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Old 07-14-08, 02:15 PM   #8
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Yeah I guess most of the debt will be sold to others, but when its sold, will they get full price for it?
depends on the average rating of the mtg's bundled, the avg. remaining length of time, etc. basically, it will be a discounted to PV cash flow transcation. In other words, it will be a fair market deal and the loans sold just as if the bank was not in trouble.
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Old 07-14-08, 02:30 PM   #9
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It used to be in the 80s, during that bailout, the FDIC covered people with more than $100,000 in their accounts, even when it wasn't required to.

I seriously worry about the US's financial future now that that protection isn't being done.
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Old 07-14-08, 02:52 PM   #10
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As a former banker, I recall that there has never (since the creation of FDIC insurance) been a bank failure where the depositors were not fully paid, even over the $100,000 limit.
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Old 07-14-08, 04:03 PM   #11
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Isn't that a two-part thing? The first $100k comes from FDIC. Then if there's any assets left over after all depositors are paid their $100k, then that's used to pay amounts above $100k.

also what's this latest thing about the Bush, Paulson and the Fed agreeing to bailout private stockholders with the tax-payer's money?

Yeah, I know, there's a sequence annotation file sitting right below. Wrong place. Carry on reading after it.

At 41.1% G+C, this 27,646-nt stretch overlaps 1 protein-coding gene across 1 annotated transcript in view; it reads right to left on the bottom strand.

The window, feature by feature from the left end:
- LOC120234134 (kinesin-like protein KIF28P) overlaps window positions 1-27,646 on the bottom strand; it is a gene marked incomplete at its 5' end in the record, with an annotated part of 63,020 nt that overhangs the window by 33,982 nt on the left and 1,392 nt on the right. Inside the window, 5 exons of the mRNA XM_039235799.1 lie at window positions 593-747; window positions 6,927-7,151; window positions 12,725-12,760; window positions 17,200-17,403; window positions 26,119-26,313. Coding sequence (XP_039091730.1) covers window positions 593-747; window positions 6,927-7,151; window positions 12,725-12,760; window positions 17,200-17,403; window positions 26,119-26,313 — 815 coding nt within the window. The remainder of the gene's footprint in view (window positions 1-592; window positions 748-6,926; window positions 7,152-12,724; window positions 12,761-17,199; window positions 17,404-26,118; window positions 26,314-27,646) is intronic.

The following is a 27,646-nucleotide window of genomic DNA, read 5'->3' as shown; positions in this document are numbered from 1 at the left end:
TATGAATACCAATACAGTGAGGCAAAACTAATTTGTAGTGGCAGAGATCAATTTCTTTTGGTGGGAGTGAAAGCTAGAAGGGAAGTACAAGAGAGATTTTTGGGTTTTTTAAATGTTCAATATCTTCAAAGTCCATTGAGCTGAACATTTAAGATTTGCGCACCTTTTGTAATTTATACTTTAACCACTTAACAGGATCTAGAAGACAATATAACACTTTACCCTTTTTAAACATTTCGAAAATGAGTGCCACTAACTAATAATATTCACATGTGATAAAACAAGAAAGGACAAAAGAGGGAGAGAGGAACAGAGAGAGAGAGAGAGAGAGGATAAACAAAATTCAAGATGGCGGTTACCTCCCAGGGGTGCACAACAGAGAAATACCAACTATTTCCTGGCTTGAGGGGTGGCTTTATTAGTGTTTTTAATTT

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Old 07-14-08, 06:18 PM   #12
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Isn't that a two-part thing? The first $100k comes from FDIC. Then if there's any assets left over after all depositors are paid their $100k, then that's used to pay amounts above $100k.

also what's this latest thing about the Bush, Paulson and the Fed agreeing to bailout private stockholders with the tax-payer's money?
Pretty simple, dont keep more than $100,000 in any one account.
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Old 07-14-08, 06:31 PM   #13
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Quote:
Originally Posted by DannoXYZ View Post
Isn't that a two-part thing? The first $100k comes from FDIC. Then if there's any assets left over after all depositors are paid their $100k, then that's used to pay amounts above $100k.

also what's this latest thing about the Bush, Paulson and the Fed agreeing to bailout private stockholders with the tax-payer's money?
Where did you read this? That will really piss me off.
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Old 07-14-08, 06:35 PM   #14
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Some "judges", hahaha, are even saying the lender has to have the note, hahaha, to keep collecting on the mortgage.